Gonorrhea is a sexually transmitted infection (STI) caused by bacteria called Neisseria gonorrhoeae. Infections are easily transmitted between people through vaginal, anal, or oral sexual contact. The bacteria can infect the cervix, urethra, rectum, and/or less commonly known the throat or eyes. Ongoing research investigates the performance of the Colli-Pee® in the detection and screening of Gonorrhea.
- Symptoms of Gonorrhea
- Prevention of Gonorrhea
- Detection of Gonorrhea
- Treatment of Gonorrhea
- Consequences of Gonorrhea
- Novosanis' research on Gonorrhea and the Colli-Pee device
Around 1 in 10 men, and around half of infected women do not experience any symptoms during their Gonorrhea infection. Symptoms for Gonorrhea can include thick, green or yellow discharge from the vagina (women) or penil (men).
- Pain when urinating
- Inflammation of foreskin
- Unusual discharge from the tip of the penis
- Pain in testicles
- Pain when urinating
- Bleeding in between periods or heavier periods
- Unusual vaginal discharge
- Pain in the abdominal area
Like most STIs, Gonorrhea can be prevented by using appropriate contraception such as a condom during sexual contact. A condom offers good protection against Gonorrhea, since the bacterium (Neisseria gonorrhoeae) is present in vaginal or penile discharge.
Next to primary prevention, screening can increase STI detection rate and prevent further infection in asymptomatic cases. Screening is especially important for high-risk groups, including:
- young sexually active people (<25years)
- sex workers
- MSM (men having sex with men) (1).
The Colli-Pee can significantly improve these types of screening programs.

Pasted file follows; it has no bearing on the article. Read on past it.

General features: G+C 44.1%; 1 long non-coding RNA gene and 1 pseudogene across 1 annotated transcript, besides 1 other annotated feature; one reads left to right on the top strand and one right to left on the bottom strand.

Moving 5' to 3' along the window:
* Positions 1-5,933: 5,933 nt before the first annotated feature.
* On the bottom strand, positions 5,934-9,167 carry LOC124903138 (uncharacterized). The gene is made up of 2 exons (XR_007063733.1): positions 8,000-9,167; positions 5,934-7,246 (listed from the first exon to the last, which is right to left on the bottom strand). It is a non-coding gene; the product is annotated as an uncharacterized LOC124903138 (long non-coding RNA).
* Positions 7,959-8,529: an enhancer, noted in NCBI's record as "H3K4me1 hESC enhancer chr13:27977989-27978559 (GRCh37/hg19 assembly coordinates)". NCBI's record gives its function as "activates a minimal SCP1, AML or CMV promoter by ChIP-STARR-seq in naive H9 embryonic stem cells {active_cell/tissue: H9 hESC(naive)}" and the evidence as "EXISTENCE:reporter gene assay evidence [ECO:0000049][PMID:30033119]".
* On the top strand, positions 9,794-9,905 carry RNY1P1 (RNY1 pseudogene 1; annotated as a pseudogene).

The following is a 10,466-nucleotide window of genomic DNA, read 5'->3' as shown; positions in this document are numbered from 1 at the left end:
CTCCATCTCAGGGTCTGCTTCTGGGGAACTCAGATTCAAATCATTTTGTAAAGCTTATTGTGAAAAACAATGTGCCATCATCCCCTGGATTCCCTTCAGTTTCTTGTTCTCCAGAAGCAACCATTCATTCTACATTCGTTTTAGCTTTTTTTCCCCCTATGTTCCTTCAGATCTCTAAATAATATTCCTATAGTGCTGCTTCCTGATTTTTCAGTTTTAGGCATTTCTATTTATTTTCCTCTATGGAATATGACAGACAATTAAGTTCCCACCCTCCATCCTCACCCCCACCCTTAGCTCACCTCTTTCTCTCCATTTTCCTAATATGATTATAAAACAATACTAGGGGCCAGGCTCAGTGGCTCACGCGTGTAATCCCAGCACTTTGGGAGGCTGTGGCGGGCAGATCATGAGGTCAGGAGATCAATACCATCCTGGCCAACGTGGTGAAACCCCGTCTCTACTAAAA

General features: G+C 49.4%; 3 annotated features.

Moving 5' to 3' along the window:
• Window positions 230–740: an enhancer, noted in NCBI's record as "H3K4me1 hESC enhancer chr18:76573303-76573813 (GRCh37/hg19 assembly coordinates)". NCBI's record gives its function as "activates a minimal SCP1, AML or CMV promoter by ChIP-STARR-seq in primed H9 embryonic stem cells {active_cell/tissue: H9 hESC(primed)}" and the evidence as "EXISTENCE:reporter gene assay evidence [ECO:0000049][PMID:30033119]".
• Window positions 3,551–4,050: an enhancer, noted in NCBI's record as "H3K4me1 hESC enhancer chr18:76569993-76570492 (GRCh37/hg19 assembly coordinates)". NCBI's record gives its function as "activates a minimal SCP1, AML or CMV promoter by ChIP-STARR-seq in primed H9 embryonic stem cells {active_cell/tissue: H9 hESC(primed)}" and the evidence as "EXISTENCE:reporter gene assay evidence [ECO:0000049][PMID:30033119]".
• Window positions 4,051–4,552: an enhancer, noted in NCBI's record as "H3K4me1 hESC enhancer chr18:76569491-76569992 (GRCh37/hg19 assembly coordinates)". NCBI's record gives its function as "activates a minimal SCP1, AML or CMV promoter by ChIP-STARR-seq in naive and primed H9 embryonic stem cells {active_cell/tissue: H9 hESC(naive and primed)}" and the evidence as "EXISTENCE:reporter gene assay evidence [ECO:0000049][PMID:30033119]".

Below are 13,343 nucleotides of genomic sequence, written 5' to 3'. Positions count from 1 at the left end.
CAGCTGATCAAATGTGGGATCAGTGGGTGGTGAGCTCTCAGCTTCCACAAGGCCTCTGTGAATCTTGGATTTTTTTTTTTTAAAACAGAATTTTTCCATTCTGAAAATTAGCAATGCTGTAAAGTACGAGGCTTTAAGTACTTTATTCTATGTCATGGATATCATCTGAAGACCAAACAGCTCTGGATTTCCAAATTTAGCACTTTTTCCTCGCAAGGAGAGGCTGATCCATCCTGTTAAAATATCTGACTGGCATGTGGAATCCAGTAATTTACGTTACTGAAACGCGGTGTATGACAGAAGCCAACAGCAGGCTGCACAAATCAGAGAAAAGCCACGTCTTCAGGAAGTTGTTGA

- Standarized and volumetric collection of first-void urine.
- More reliable urine sampling for both female and male participants.
- Easy to use first-void urine collector.
- Suitable for home-based sampling which can reduce feelings of shame connected to STI testing and urine collection in the doctor’s office.
Gonorrhea can be detected by the examination of:
- a swab specimen (from the cervix for women or from the urethra for men) taken by the clinician
- self-collected vaginal swabs, or of voided urine
The urine sample for detection of Gonorrhea has to consist of first-void urine (the first part of the urine stream), as this part of the urine stream contains more DNA particles than other parts, making detection of Gonorrhea more sensitive.
Gonorrhea is treated with antibiotics. The patient's partner - even if he/she is not infected with Gonorrhea - should be treated simultaneously (2).
If left untreated, Gonorrhea can have serious complications for both men and women.
In women, Gonorrhea can spread to reproductive organs and cause Pelvic Inflammatory Disease (PID). This occurs in 10-20% of cases that are left untreated. Regarding pregnancy, Gonorrhea infections can cause ectopic pregnancy and infertility (3).
In men, Gonorrhea can cause a painful infection in the testicles and prostate gland, which may lead to reduced fertility in a small number of cases.
In rare cases, if left untreated, it can spread through the bloodstream and cause life-threatening infections (septicaemia) (4).
During an evaluation of home based samples collected with Colli-Pee versus a clinic-based urine collection cup, 11 additional infections were found in home-based samples collected with Colli-Pee. 3 Chlamydia trachomatis (CT), 2 Neisseria gonorrhoeae (NG), 6 Mycoplasma genitalium (MG) infections, compared to the clinic-collected samples. A total of three STIs (1 CT and 2 MG infections) were not detected in the home-based sample (5).